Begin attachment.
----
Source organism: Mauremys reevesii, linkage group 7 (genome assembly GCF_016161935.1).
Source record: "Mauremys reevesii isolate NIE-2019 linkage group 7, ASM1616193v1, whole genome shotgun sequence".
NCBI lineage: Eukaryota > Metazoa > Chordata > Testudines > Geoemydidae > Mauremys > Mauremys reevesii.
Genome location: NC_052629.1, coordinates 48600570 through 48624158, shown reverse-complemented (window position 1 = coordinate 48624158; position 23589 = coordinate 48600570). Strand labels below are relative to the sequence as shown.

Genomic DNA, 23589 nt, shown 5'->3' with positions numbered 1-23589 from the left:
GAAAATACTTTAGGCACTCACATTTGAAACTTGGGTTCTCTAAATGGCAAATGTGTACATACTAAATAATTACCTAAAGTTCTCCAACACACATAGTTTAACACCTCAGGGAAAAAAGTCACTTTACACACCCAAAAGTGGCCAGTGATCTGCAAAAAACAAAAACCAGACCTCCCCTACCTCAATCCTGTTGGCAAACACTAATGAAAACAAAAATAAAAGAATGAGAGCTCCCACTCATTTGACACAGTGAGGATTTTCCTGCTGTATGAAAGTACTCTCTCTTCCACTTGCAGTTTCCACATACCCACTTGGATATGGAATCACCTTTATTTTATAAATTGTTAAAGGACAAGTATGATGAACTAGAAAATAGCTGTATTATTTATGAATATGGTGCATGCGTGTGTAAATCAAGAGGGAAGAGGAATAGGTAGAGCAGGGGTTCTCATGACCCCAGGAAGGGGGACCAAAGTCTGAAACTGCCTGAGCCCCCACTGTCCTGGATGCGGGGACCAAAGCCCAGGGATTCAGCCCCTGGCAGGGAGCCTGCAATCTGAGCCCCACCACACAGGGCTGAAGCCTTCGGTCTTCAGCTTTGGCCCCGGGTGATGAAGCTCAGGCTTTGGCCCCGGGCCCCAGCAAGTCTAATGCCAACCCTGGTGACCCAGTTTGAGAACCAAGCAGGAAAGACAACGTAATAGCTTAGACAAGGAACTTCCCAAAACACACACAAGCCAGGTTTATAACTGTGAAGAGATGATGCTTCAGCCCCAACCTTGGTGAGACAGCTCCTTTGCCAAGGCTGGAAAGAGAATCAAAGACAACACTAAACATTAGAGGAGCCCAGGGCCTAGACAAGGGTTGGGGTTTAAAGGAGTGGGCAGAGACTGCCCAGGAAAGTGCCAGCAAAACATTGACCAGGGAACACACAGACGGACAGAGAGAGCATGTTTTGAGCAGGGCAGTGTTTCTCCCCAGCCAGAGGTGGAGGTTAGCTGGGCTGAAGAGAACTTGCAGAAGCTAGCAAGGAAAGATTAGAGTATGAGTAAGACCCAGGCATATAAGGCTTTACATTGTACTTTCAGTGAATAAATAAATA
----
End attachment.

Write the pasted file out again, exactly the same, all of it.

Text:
Source organism: Mauremys reevesii, linkage group 7 (genome assembly GCF_016161935.1).
Source record: "Mauremys reevesii isolate NIE-2019 linkage group 7, ASM1616193v1, whole genome shotgun sequence".
NCBI lineage: Eukaryota > Metazoa > Chordata > Testudines > Geoemydidae > Mauremys > Mauremys reevesii.
Genome location: NC_052629.1, coordinates 48600570 through 48624158, shown reverse-complemented (window position 1 = coordinate 48624158; position 23589 = coordinate 48600570). Strand labels below are relative to the sequence as shown.

Genomic DNA, 23589 nt, shown 5'->3' with positions numbered 1-23589 from the left:
GAAAATACTTTAGGCACTCACATTTGAAACTTGGGTTCTCTAAATGGCAAATGTGTACATACTAAATAATTACCTAAAGTTCTCCAACACACATAGTTTAACACCTCAGGGAAAAAAGTCACTTTACACACCCAAAAGTGGCCAGTGATCTGCAAAAAACAAAAACCAGACCTCCCCTACCTCAATCCTGTTGGCAAACACTAATGAAAACAAAAATAAAAGAATGAGAGCTCCCACTCATTTGACACAGTGAGGATTTTCCTGCTGTATGAAAGTACTCTCTCTTCCACTTGCAGTTTCCACATACCCACTTGGATATGGAATCACCTTTATTTTATAAATTGTTAAAGGACAAGTATGATGAACTAGAAAATAGCTGTATTATTTATGAATATGGTGCATGCGTGTGTAAATCAAGAGGGAAGAGGAATAGGTAGAGCAGGGGTTCTCATGACCCCAGGAAGGGGGACCAAAGTCTGAAACTGCCTGAGCCCCCACTGTCCTGGATGCGGGGACCAAAGCCCAGGGATTCAGCCCCTGGCAGGGAGCCTGCAATCTGAGCCCCACCACACAGGGCTGAAGCCTTCGGTCTTCAGCTTTGGCCCCGGGTGATGAAGCTCAGGCTTTGGCCCCGGGCCCCAGCAAGTCTAATGCCAACCCTGGTGACCCAGTTTGAGAACCAAGCAGGAAAGACAACGTAATAGCTTAGACAAGGAACTTCCCAAAACACACACAAGCCAGGTTTATAACTGTGAAGAGATGATGCTTCAGCCCCAACCTTGGTGAGACAGCTCCTTTGCCAAGGCTGGAAAGAGAATCAAAGACAACACTAAACATTAGAGGAGCCCAGGGCCTAGACAAGGGTTGGGGTTTAAAGGAGTGGGCAGAGACTGCCCAGGAAAGTGCCAGCAAAACATTGACCAGGGAACACACAGACGGACAGAGAGAGCATGTTTTGAGCAGGGCAGTGTTTCTCCCCAGCCAGAGGTGGAGGTTAGCTGGGCTGAAGAGAACTTGCAGAAGCTAGCAAGGAAAGATTAGAGTATGAGTAAGACCCAGGCATATAAGGCTTTACATTGTACTTTCAGTGAATAAATAAATA